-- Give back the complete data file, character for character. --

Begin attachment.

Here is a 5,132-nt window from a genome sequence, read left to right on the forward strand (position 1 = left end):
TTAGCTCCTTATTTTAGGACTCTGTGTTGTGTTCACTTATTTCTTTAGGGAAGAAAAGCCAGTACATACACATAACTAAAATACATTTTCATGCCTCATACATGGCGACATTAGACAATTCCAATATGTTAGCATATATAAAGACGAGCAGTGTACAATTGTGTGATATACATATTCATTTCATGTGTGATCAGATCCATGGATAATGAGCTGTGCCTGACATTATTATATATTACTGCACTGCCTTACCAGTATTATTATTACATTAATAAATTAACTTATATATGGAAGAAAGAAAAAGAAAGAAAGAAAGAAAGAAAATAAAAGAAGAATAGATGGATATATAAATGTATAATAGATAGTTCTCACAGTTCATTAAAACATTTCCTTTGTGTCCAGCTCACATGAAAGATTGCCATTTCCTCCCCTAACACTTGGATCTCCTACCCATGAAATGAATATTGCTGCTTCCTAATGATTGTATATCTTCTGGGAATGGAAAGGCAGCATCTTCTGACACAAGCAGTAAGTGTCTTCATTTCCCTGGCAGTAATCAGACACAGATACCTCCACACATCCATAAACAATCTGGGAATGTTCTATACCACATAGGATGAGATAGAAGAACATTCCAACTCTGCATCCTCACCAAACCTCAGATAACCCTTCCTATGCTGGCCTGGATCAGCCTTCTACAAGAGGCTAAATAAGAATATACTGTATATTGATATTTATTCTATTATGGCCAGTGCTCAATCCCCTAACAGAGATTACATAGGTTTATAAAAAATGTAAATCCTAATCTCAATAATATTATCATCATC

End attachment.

Here is a 5,132-nt window from a genome sequence, read left to right on the forward strand (position 1 = left end):
TTAGCTCCTTATTTTAGGACTCTGTGTTGTGTTCACTTATTTCTTTAGGGAAGAAAAGCCAGTACATACACATAACTAAAATACATTTTCATGCCTCATACATGGCGACATTAGACAATTCCAATATGTTAGCATATATAAAGACGAGCAGTGTACAATTGTGTGATATACATATTCATTTCATGTGTGATCAGATCCATGGATAATGAGCTGTGCCTGACATTATTATATATTACTGCACTGCCTTACCAGTATTATTATTACATTAATAAATTAACTTATATATGGAAGAAAGAAAAAGAAAGAAAGAAAGAAAGAAAATAAAAGAAGAATAGATGGATATATAAATGTATAATAGATAGTTCTCACAGTTCATTAAAACATTTCCTTTGTGTCCAGCTCACATGAAAGATTGCCATTTCCTCCCCTAACACTTGGATCTCCTACCCATGAAATGAATATTGCTGCTTCCTAATGATTGTATATCTTCTGGGAATGGAAAGGCAGCATCTTCTGACACAAGCAGTAAGTGTCTTCATTTCCCTGGCAGTAATCAGACACAGATACCTCCACACATCCATAAACAATCTGGGAATGTTCTATACCACATAGGATGAGATAGAAGAACATTCCAACTCTGCATCCTCACCAAACCTCAGATAACCCTTCCTATGCTGGCCTGGATCAGCCTTCTACAAGAGGCTAAATAAGAATATACTGTATATTGATATTTATTCTATTATGGCCAGTGCTCAATCCCCTAACAGAGATTACATAGGTTTATAAAAAATGTAAATCCTAATCTCAATAATATTATCATCATC